Ben Bradshaw

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My Questions in the Commons Last Week

On the EU:

Mr Ben Bradshaw (Exeter) (Lab)

We learned more of substance from the Prime Minister’s briefing of journalists in China than we heard in those 15 minutes of talk about stakeholders and round tables. Will the Secretary of State please confirm that the points-based immigration system, the cut in VAT on fuel, and the £350 million extra every week for the NHS—the three main promises of the leave campaign—now lie in tatters?

Mr Davis

The task of my Department is to deliver on three things. The British people, in the referendum, voted for the return to Parliament of control of our laws, control of our money, and control of our borders, and that is what my Department will bring about. What happens then is down to the Government and Parliament.

Let me deal with just one issue that the right hon. Gentleman raised: the points-based immigration system. What the Prime Minister said in China was very clear. Her concern was that a points-based system was too open-ended and did not actually control the number of people coming to the United Kingdom, and she therefore wanted something that sounded as if it would be more rigorous, not less.

On Hinkley C:

Mr Ben Bradshaw (Exeter) (Lab)

Given what the Minister says about transparency, accountability and the paramount importance of safety in the nuclear industry, and given the Prime Minister’s clear concerns about security and the more widespread concerns about the economics, can the hon. Gentleman give us an assurance that the Government will come back to this House before making a final decision on Hinkley C?

Mr Hurd

I understand the right hon. Gentleman’s point. I have nothing to add to the public statements about the process of reviewing the Hinkley decision, which will look at all aspects of that deal, and we will make suitable announcements when we are ready.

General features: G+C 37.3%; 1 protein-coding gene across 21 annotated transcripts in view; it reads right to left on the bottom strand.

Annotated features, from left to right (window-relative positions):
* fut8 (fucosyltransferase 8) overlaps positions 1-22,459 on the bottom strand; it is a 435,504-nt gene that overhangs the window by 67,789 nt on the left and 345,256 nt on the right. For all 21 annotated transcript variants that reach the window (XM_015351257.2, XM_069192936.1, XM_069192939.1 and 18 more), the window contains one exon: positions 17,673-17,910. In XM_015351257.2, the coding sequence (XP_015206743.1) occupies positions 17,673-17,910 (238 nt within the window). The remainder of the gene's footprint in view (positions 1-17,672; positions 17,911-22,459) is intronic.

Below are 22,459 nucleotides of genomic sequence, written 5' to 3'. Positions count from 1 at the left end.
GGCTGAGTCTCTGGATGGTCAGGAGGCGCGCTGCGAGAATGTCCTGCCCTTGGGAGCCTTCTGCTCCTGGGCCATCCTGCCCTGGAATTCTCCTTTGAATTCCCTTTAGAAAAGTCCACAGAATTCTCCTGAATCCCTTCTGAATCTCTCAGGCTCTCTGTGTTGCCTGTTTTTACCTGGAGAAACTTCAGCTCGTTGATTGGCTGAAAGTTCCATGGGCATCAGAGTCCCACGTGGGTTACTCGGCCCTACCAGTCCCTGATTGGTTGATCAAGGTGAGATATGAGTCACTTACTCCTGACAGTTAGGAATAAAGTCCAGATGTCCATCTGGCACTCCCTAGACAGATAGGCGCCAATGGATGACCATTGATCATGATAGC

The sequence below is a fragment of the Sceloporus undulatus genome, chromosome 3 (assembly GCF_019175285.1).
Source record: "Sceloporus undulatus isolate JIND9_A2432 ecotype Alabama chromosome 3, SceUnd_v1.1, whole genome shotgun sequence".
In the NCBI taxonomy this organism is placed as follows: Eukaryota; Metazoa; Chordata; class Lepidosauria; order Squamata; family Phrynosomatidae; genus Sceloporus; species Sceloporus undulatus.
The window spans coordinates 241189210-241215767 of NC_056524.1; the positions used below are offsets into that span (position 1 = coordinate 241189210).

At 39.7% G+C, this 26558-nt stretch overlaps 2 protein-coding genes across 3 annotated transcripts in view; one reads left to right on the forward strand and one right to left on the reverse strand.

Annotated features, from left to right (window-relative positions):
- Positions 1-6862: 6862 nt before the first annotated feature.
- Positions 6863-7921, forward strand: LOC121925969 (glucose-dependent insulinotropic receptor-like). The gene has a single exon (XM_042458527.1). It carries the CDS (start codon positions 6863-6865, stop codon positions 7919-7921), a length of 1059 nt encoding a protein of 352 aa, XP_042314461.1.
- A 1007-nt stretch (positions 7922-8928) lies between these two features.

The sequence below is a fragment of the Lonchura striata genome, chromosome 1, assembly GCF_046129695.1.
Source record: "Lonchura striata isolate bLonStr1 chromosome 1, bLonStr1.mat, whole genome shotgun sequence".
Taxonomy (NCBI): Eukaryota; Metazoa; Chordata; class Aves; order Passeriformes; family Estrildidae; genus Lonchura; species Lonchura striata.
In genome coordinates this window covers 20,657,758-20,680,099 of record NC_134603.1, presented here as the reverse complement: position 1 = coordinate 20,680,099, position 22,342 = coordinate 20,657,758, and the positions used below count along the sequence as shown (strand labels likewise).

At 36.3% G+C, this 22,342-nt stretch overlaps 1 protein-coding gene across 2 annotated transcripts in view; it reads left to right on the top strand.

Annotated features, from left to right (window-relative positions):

On the G20:

Mr Ben Bradshaw (Exeter) (Lab)

Does the Prime Minister accept that, like all developed economies with ageing populations, Britain needs to import labour to thrive? Would it therefore not be an act of extreme self-harm for us to give up our full and unfettered access to the single market out of a dogmatic and arbitrary desire to reduce immigration?

The Prime Minister

It is not an arbitrary and dogmatic desire. We recognise the impact that uncontrolled immigration can have on people, particularly those at the lower end of the income scale. The right hon. Gentleman needs to consider carefully the message that the British people gave in the vote on 23 June. I think that vote told us that they want to see the Government able to take control of the movement of people from the European Union into the United Kingdom, and that is what we will do.

On trade deals:

Mr Ben Bradshaw (Exeter) (Lab)

“No running commentary” is politician-speak for not having a clue. How is the Minister getting on with delivering on the promise made by the Secretary of State for Exiting the European Union that the Government would

“trigger a large round of global trade deals with all our most favoured trade partners”

by tomorrow?

Greg Hands

It is a bit rich for Opposition Members to talk about having a clue. I noted with interest the Leader of the Opposition yesterday attacking something he called “free trade dogma”. Let us be absolutely clear: the Prime Minister has said that under her leadership, Britain will seek to become the global leader in free trade, and that is what we will do.

On grammar schools:

Mr Ben Bradshaw (Exeter) (Lab)

I have listened carefully to the Secretary of State, and I have not heard her explicitly support the policy that was announced by the Prime Minister at last night’s private Back-Bench Conservative meeting and leaked to the media. The Secretary of State smiles, but that is an interesting fact. The Prime Minister has repeatedly boasted that she likes to make decisions—thinking very carefully about them—on the basis of evidence. Is the Secretary of State aware of any evidence that shows that a grammar school system improves attainment across the piece, or improves social mobility?

Justine Greening

As I have said in the past, we have not set out the policy proposals—they will be set out in due course—but I refer the right hon. Gentleman to research conducted by the Sutton Trust, which clearly identified improved attainment by children on free school meals in grammar schools. The trust also said that its research showed no negative impact on the attainment of children outside the grammar school system. I recognise that different studies have identified different challenges relating to selection, but if that is the view that Members take, is there not all the more reason to open up a debate and discuss how we can develop a sensible policy on grammar schools?

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